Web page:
My name is D’Ontace Keyes. I am from Chicago, Illinois. In 2009, within Philadelphia, I was studying at the University of the Arts. It was my sophomore year and it was a really exciting year because I was really getting involved in both community and on campus. I was a part of this fraternity called Yu-Theta that was started by a peer of mine who wanted to bridge the gap of communication and bring fellowship to others among gay men on campus. I was also working at Philadelphia Fight, which was a local HIV/AIDS organization, working within their youth program. I was doing implementation of interventions but also doing some research work around trying to connect people to the organization and connect people to the great resources that they were providing – something that was very transactional so it’s something that I did with the drop of a dime.
So one day in December, the wintertime, one of my peers who was part of this group called Ladies of Service Society that she wanted to plan an event called the Sex Social, which would be an educational event but also an event where people can also get tested for HIV. So she asked me to coordinate it with my organization that I was working for. Also exciting time because testing has never happened on campus and most of the students did not know where to get resources to get HIV tests or even to get screened for an STD.
So as a fraternity, we all decided that we were going to get tested. I was helping coordinate that day, doing some of the education but also helping facilitate the registering for HIV testing. So I was in that role, but all of my line brothers decided that, yes we’re going to get tested to be example for the school.
So it came down to results time and the organization fight decided to deliver the results one by one by bringing people in because it was so many people. It was really exciting event. And as I seen each one of my brothers get called up within order, I noticed that one of my fraternity brothers, they asked him to wait. So I was a little concerned and my heart kind of dropped because I remember an experience in Chicago where I was passed up and where I had to wait and what was going through my head.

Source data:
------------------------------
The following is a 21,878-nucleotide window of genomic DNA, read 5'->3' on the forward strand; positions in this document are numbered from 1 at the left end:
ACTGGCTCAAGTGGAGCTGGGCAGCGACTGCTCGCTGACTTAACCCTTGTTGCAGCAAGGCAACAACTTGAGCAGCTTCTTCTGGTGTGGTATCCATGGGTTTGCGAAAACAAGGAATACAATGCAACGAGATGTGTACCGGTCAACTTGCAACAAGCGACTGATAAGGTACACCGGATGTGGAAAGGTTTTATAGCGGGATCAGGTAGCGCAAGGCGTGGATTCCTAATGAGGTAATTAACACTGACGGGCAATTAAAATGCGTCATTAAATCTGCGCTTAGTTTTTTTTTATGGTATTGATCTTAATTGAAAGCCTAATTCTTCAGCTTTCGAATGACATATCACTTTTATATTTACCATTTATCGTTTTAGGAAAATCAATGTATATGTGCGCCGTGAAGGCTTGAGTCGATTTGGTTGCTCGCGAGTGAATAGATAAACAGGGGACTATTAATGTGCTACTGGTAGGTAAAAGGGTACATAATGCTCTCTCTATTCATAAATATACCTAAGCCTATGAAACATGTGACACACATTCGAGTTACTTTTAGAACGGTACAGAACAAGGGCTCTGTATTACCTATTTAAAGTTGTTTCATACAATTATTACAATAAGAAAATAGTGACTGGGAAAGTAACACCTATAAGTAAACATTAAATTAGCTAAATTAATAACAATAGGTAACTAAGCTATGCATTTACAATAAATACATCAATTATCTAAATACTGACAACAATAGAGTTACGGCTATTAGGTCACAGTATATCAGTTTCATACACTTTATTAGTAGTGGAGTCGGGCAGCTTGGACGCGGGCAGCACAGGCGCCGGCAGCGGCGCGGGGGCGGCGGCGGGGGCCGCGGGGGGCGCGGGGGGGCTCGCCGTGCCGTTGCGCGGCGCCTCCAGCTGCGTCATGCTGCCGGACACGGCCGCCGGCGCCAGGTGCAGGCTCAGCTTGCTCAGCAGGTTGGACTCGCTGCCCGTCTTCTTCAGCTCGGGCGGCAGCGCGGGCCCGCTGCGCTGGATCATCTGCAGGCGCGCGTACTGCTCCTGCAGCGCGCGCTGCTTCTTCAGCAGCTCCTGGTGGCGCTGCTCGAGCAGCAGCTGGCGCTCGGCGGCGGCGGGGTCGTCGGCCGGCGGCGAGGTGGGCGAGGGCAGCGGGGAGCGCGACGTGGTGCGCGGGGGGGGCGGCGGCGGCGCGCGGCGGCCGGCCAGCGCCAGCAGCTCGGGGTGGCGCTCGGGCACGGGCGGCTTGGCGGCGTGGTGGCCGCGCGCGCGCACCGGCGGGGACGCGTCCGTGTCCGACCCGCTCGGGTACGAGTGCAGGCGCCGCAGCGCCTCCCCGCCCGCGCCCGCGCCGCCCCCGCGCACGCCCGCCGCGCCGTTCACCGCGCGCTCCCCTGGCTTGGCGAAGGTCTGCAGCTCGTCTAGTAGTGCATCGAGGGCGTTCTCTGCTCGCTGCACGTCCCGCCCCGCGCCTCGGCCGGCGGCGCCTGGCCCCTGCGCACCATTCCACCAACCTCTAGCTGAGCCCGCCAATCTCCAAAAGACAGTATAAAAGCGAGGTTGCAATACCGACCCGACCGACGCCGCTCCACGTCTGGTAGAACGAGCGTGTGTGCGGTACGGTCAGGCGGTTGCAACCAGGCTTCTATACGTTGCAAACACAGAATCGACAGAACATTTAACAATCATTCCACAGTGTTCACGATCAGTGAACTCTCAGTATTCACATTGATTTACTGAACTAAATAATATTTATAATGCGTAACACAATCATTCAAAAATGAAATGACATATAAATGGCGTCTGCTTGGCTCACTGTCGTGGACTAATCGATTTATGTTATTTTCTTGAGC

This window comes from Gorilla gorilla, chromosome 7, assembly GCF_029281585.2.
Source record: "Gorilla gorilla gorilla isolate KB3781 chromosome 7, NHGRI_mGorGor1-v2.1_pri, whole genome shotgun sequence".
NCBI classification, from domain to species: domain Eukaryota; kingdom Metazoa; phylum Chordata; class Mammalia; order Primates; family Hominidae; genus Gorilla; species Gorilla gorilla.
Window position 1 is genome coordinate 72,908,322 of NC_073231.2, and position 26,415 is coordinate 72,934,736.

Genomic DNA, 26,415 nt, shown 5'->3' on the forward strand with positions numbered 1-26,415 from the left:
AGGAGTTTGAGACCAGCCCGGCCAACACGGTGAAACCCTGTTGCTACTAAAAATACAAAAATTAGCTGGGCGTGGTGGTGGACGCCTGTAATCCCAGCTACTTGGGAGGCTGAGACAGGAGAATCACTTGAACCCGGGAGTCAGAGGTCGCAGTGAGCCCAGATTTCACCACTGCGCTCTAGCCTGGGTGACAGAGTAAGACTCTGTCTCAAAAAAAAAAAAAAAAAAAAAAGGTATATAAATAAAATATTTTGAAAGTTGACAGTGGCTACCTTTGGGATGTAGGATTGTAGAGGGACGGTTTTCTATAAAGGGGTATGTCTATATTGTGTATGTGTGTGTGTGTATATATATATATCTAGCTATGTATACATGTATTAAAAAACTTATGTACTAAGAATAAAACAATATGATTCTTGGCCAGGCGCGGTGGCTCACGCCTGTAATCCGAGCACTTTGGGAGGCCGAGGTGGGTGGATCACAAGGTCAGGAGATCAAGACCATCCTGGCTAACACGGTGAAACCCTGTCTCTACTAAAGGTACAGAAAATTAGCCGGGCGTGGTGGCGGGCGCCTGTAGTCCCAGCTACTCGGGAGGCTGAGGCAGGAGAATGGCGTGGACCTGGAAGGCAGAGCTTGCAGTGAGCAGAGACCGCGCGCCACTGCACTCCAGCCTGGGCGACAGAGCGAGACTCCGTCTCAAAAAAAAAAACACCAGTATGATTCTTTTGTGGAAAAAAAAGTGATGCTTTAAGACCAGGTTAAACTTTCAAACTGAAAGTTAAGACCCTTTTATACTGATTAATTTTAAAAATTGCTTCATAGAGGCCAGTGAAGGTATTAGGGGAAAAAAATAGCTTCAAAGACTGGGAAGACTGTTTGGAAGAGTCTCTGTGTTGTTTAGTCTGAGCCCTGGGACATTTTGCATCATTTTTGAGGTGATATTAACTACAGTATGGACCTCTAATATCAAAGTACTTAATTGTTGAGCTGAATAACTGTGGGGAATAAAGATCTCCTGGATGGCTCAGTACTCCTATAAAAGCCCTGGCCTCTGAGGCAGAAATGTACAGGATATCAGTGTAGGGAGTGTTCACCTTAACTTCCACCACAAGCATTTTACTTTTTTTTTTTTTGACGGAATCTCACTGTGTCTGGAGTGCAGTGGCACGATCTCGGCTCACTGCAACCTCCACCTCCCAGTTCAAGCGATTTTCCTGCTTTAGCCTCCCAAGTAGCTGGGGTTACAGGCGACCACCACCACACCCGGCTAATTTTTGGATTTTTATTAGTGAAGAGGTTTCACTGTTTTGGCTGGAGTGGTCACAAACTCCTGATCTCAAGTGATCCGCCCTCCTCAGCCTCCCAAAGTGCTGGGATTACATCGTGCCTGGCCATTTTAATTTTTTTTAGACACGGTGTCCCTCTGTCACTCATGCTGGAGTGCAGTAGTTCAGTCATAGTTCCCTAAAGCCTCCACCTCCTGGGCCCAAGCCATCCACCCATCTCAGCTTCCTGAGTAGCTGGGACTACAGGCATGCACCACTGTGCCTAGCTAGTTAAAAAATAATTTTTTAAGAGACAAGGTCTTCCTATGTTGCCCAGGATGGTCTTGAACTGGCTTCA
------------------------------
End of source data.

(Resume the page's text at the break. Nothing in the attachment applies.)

So he was one of the last individuals to receive his results. And I remember him coming out the room slowly and in shock. So right then and there, my heart dropped because I knew that his test came back reactive. I immediately went to him and I held my arms out and I just held him. I didn’t say anything to him, I just held him because I knew that there was no words that could express or could heal or could connect or wipe away what he was feeling in that moment.
Later that night, me and another friend of his, we just held him all night, loved on him, cried with him, as we prepared him for a visit the very next day so he can get a confirmatory tests to insure that, yes, his test came back reactive towards antibodies of HIV and that he was HIV positive. So I took him to his first appointment and, once again at Philadelphia Fight, and people are so caring for him, which made him feel good. I can see his soul lighting up. He went on to get engaged in care. He went on to finish college. He moved back to where he was originally from, but he continued on living a pretty good life.
After that incident, I knew that the way I did my work was going to have to change. To be less transactional, and to be more human. So I thought it would be a really good idea to institute regular HIV testing on campus. So I established PSPE – Peer Support, Peer Education – with a few friends of mine, where it was our objective to make sure that we make sure that students knew their status and had resources.
They’ve now made the service of the organization a part of regular services that they provide on campus.
I think that it’s important to show that even the simplest love from a classmate, from a frat brother, from someone just walking on the street, can really transform a person’s life. I think it’s really important to just be there, to be there in the capacity of this title as a friend, as a loved one, and just make sure the love is felt, is heard, and that it’s seen through your actions.